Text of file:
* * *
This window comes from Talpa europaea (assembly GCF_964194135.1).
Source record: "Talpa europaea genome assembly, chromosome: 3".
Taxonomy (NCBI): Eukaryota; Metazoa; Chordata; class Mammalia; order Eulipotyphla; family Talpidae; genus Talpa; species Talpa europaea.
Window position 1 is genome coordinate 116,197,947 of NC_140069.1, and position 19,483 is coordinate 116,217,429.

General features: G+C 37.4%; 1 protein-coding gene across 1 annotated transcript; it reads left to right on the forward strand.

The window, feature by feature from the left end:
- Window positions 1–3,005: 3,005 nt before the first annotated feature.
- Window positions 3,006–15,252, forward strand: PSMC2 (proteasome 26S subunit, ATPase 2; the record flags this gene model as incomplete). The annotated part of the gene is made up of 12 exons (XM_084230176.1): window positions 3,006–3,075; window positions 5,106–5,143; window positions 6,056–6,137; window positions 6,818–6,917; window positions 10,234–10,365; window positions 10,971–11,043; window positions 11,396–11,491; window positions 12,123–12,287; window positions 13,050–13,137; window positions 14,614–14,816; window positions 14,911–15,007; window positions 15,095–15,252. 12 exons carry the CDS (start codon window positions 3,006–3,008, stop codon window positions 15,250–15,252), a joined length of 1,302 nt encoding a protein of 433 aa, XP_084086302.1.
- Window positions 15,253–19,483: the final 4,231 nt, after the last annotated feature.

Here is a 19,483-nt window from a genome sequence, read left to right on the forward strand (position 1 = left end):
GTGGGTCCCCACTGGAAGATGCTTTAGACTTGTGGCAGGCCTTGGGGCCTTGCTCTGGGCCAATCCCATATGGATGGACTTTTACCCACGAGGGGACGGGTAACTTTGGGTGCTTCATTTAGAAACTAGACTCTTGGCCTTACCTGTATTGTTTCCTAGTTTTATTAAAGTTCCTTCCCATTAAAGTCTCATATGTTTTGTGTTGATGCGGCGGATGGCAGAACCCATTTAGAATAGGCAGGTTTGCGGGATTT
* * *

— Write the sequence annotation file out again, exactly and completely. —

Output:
This window comes from Talpa europaea (assembly GCF_964194135.1).
Source record: "Talpa europaea genome assembly, chromosome: 3".
Taxonomy (NCBI): Eukaryota; Metazoa; Chordata; class Mammalia; order Eulipotyphla; family Talpidae; genus Talpa; species Talpa europaea.
Window position 1 is genome coordinate 116,197,947 of NC_140069.1, and position 19,483 is coordinate 116,217,429.

General features: G+C 37.4%; 1 protein-coding gene across 1 annotated transcript; it reads left to right on the forward strand.

The window, feature by feature from the left end:
- Window positions 1–3,005: 3,005 nt before the first annotated feature.
- Window positions 3,006–15,252, forward strand: PSMC2 (proteasome 26S subunit, ATPase 2; the record flags this gene model as incomplete). The annotated part of the gene is made up of 12 exons (XM_084230176.1): window positions 3,006–3,075; window positions 5,106–5,143; window positions 6,056–6,137; window positions 6,818–6,917; window positions 10,234–10,365; window positions 10,971–11,043; window positions 11,396–11,491; window positions 12,123–12,287; window positions 13,050–13,137; window positions 14,614–14,816; window positions 14,911–15,007; window positions 15,095–15,252. 12 exons carry the CDS (start codon window positions 3,006–3,008, stop codon window positions 15,250–15,252), a joined length of 1,302 nt encoding a protein of 433 aa, XP_084086302.1.
- Window positions 15,253–19,483: the final 4,231 nt, after the last annotated feature.

Here is a 19,483-nt window from a genome sequence, read left to right on the forward strand (position 1 = left end):
GTGGGTCCCCACTGGAAGATGCTTTAGACTTGTGGCAGGCCTTGGGGCCTTGCTCTGGGCCAATCCCATATGGATGGACTTTTACCCACGAGGGGACGGGTAACTTTGGGTGCTTCATTTAGAAACTAGACTCTTGGCCTTACCTGTATTGTTTCCTAGTTTTATTAAAGTTCCTTCCCATTAAAGTCTCATATGTTTTGTGTTGATGCGGCGGATGGCAGAACCCATTTAGAATAGGCAGGTTTGCGGGATTT